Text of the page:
Art Nouveau

The largest number of samovar factories were in the District, where they lived gunsmiths. They, in addition to the manufacture of weapons, also engaged in the manufacture samovar, which was beneficial in small craft shops with a detailed division of labor. And so by the end of XVIII century samovar already had all the characteristics and structural-functional features needed to heat water, which are familiar to us now: the presence of pipe-roasters, soldered to the body of samovar, ash tray, faucet handles with holders, plates, lids, caps, stub. With the development of samovar production, began to appear a variety of forms and samovar decoration: vase samovar samovar in the form of ancient urn, samovar jar, glass samovar samovar ball, turnips samovar samovar modules, a samovar, egg forms, samovars as a keg, as well as four, six, and octagonal samovar. Throughout its history samovars change their appearance and design in accordance with the change in public taste. Samovar decorated lozhchatym or rokaylnym ornament depicting flower garlands, plates of leaves and mascarons, belts of vegetation or geometric ornament. In the XVIII century samovar performed in rokaylnoy style or in spirit classical art, as in the first half of XIX – the Empire style, in the second half of the century was influenced by the historicism of the early twentieth century – Art Nouveau.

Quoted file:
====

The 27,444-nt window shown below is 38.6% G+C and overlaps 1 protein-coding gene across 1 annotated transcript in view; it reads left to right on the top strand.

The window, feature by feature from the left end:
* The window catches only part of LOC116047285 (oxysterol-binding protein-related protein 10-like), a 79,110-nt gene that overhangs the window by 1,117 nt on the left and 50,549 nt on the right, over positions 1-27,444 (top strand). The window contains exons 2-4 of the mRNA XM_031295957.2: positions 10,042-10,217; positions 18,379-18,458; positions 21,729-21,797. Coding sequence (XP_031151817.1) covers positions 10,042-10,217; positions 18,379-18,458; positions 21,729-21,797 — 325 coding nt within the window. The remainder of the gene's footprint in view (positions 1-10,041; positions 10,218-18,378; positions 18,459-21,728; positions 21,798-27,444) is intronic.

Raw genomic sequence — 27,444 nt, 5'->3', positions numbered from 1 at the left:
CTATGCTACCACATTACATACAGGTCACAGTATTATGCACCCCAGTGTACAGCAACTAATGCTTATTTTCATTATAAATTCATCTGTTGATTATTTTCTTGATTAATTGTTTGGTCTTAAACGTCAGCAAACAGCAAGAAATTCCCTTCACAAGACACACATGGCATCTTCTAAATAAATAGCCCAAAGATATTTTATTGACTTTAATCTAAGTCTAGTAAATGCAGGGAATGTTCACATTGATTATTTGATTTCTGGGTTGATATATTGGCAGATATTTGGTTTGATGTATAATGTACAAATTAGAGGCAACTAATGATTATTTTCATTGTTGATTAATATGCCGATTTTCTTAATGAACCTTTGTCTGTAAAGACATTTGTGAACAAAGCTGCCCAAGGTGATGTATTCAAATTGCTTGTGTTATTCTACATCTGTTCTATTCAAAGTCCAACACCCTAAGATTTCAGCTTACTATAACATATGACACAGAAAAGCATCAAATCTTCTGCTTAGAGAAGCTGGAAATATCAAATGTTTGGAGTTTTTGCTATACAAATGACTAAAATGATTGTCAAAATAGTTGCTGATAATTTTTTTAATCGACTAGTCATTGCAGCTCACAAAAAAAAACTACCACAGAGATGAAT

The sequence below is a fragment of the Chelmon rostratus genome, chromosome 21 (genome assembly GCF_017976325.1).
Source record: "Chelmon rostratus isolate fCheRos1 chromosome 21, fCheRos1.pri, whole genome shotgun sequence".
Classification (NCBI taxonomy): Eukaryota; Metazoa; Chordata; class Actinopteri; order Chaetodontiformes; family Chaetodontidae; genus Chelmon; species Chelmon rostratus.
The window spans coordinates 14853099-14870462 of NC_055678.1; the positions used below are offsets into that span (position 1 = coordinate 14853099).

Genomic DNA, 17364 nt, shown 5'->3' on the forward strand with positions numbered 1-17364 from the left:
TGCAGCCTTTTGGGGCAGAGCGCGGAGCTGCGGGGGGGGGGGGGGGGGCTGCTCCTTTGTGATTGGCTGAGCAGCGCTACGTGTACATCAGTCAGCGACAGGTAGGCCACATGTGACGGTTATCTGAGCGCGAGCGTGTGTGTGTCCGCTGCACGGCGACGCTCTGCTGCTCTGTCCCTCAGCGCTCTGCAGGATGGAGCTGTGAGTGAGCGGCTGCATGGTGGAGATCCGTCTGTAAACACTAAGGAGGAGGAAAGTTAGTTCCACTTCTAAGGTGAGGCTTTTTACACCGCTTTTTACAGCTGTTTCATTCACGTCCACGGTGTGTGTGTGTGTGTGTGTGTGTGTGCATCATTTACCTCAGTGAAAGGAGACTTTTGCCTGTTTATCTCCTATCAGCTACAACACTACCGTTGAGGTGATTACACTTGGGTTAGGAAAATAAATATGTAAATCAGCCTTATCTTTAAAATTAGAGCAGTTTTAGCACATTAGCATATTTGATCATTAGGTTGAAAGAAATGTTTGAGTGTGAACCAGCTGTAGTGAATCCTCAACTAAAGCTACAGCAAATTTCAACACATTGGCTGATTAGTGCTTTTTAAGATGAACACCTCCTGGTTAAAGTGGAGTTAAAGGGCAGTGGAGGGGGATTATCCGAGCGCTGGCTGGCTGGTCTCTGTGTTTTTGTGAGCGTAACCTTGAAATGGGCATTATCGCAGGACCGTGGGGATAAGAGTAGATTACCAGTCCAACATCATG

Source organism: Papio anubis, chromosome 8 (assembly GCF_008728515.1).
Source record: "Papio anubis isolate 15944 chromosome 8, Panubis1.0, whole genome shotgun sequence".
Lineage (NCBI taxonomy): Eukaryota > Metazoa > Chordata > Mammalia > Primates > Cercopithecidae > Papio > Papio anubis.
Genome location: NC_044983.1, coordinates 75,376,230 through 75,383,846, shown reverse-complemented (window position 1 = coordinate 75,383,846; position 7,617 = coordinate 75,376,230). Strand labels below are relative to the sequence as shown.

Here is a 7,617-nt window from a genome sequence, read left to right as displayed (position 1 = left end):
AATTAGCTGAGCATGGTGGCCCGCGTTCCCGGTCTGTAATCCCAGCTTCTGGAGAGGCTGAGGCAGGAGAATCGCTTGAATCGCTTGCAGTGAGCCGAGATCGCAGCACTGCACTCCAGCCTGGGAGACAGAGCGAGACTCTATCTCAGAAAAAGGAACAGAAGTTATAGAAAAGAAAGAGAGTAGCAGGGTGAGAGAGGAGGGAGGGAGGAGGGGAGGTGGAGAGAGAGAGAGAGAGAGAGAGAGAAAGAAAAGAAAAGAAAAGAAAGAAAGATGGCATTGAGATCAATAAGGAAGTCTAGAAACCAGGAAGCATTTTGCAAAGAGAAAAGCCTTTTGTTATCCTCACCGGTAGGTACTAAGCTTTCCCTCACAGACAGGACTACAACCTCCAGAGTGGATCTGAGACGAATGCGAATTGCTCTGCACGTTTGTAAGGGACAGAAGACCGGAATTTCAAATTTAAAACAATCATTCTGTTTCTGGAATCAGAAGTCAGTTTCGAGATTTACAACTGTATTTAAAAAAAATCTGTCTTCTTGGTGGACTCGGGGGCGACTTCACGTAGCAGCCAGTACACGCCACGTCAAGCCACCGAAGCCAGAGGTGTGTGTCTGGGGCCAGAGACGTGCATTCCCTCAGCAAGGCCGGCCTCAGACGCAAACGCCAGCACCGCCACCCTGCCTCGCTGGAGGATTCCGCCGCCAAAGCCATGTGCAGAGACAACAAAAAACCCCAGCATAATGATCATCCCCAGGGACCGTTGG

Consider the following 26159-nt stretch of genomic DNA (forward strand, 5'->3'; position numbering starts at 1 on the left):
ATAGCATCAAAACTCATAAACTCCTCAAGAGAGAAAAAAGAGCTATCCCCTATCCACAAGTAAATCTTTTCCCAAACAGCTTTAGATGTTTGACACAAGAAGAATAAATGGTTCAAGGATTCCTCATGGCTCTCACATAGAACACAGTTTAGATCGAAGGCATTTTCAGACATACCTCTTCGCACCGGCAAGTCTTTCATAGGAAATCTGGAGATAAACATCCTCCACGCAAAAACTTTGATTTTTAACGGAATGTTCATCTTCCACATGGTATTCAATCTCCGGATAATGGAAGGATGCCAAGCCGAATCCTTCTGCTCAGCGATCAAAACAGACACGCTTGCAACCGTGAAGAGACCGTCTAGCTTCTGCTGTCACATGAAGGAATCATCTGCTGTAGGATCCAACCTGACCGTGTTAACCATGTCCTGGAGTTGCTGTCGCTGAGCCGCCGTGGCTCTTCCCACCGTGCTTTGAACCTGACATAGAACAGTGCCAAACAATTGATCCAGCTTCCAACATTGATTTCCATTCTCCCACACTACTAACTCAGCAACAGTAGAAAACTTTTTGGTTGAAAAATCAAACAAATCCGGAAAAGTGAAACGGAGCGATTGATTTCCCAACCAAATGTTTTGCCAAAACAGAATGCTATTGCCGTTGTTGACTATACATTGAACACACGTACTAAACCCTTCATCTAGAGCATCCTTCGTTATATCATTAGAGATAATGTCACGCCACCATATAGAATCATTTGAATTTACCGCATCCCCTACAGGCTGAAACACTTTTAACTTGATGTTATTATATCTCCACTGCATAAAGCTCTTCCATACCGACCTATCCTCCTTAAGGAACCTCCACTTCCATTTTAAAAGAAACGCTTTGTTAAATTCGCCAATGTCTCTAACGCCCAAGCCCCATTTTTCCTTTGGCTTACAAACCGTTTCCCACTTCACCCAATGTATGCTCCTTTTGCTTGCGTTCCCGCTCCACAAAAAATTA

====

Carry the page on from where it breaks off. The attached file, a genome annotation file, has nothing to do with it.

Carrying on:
Richly ornamented samovar in his appointment has not mediocre and perceived as something artistic, decorative and applied arts. This samovar is included in the table layout, in interior decoration. Hear other arguments on the topic with Who is the CEO of MasterClass. This was a samovar, and so it looks today, but samovars preserved in the 1740 – 1760-ies still significantly different from our usual form. They consisted of two parts: a spherical shell detachable, inside of which was welded conical tube, which served for traction, and stationary Stand-pan with the stalk on it was attached to a brazier of coals in the form of short cylinders with multiple holes in the walls. The main body attached movable hands-pins. These first samovar and externally and in their device were similar to the British so-called "tea urn" or "tea vessels' were used for boiling water and prevailed in England in 1740 – 1770's.

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